Architectural students or industry professionals are often tasked with ‘selling’ their vision, their ideas. An important part of that is to transport the client into the visual material we produce, to surround them with an intentional atmosphere often occupied by people.
The typical way of representing these figures is as pngs of photographed people, I definitely fall into this category myself. Architecture is a creative discipline so why are we allowing ourselves to fall prey to standard methods of representation? To answer this I looked into the alternative ways we can add life into our drawings/ renders in the not-so-typical way.
- Vector People
Vector people are a good alternative to the standard photographed person png. You can create them yourself on Adobe Illustrator, and make them as abstract as you want. They allow for a high level of customisation i.e. you can alter the style/ colour of their clothes. They are also readily available on the internet however, I would recommend purchasing a pack for the continuity of style. I have created some free, high-quality and diverse vector people to download as pngs, click here to use them.
2. Rough Sketched Figures
Sketched figures have a level of freedom that you don’t get from photographs, or vectors. Architecture has a rich history of sketching ideas and concepts and the incorporation of sketched figures into an otherwise modern drawing/ collage is both peaceful and harmonious.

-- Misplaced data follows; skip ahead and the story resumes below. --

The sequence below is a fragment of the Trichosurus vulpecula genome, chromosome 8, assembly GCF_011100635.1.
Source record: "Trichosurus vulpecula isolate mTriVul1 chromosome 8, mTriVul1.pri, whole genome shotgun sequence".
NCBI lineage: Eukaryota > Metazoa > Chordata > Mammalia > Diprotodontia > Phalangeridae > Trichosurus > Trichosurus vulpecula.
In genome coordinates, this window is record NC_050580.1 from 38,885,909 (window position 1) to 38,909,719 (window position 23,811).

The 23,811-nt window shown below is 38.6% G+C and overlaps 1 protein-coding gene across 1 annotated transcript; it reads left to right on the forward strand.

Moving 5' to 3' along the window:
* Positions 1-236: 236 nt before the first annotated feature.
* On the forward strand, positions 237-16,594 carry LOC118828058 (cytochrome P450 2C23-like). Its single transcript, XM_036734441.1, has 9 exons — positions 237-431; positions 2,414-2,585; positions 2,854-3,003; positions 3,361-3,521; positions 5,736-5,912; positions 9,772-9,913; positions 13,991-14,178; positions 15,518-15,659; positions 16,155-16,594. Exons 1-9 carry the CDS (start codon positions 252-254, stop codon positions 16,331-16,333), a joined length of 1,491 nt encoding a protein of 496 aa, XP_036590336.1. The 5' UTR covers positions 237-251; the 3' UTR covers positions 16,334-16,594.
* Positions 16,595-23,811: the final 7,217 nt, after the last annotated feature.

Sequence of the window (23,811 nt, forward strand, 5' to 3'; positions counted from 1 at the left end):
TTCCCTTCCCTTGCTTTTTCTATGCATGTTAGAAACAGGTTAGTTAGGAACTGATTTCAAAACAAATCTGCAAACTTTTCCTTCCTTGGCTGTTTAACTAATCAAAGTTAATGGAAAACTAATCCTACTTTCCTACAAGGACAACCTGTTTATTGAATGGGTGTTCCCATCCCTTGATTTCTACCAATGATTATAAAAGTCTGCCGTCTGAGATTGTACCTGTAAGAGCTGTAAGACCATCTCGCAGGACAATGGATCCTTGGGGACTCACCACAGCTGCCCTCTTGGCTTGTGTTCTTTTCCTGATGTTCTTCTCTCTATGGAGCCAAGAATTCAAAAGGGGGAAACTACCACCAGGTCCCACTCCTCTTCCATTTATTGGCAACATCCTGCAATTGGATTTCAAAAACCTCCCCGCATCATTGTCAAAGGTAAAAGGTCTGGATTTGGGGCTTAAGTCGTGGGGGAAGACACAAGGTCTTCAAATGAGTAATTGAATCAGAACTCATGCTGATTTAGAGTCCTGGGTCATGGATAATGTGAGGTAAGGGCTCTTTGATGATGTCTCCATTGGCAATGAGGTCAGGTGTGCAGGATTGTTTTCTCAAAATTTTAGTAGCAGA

3. Detailed Marker Figures
If you’re a fan of more detailed people in your drawings/ renderings then maybe try doing a basic marker person. Ideal marker pens for this would be Promarkers or Brushmarkers from Windsor and Newton to get a more precise colour.
4. Painted Figures
Hand painting detailed or even more gestural figures can be an excellent alternative. More labour intensive than other options it has the highest level of flexibility in terms of what activities you want people to be doing. It doesn’t necessarily depend on your painting capabilities… if you’re more gestural then it will look just as good. Photographing them, then taking them into Adobe Photoshop will allow you to alter them further and neaten them up. I’d recommend fine brushes, watercolour paints or watercolour pencils will do nicely.
Using an alternative way of representing people in your architectural drawings/ renderings could improve your overall style. At the very least its fun to try different styles and mediums.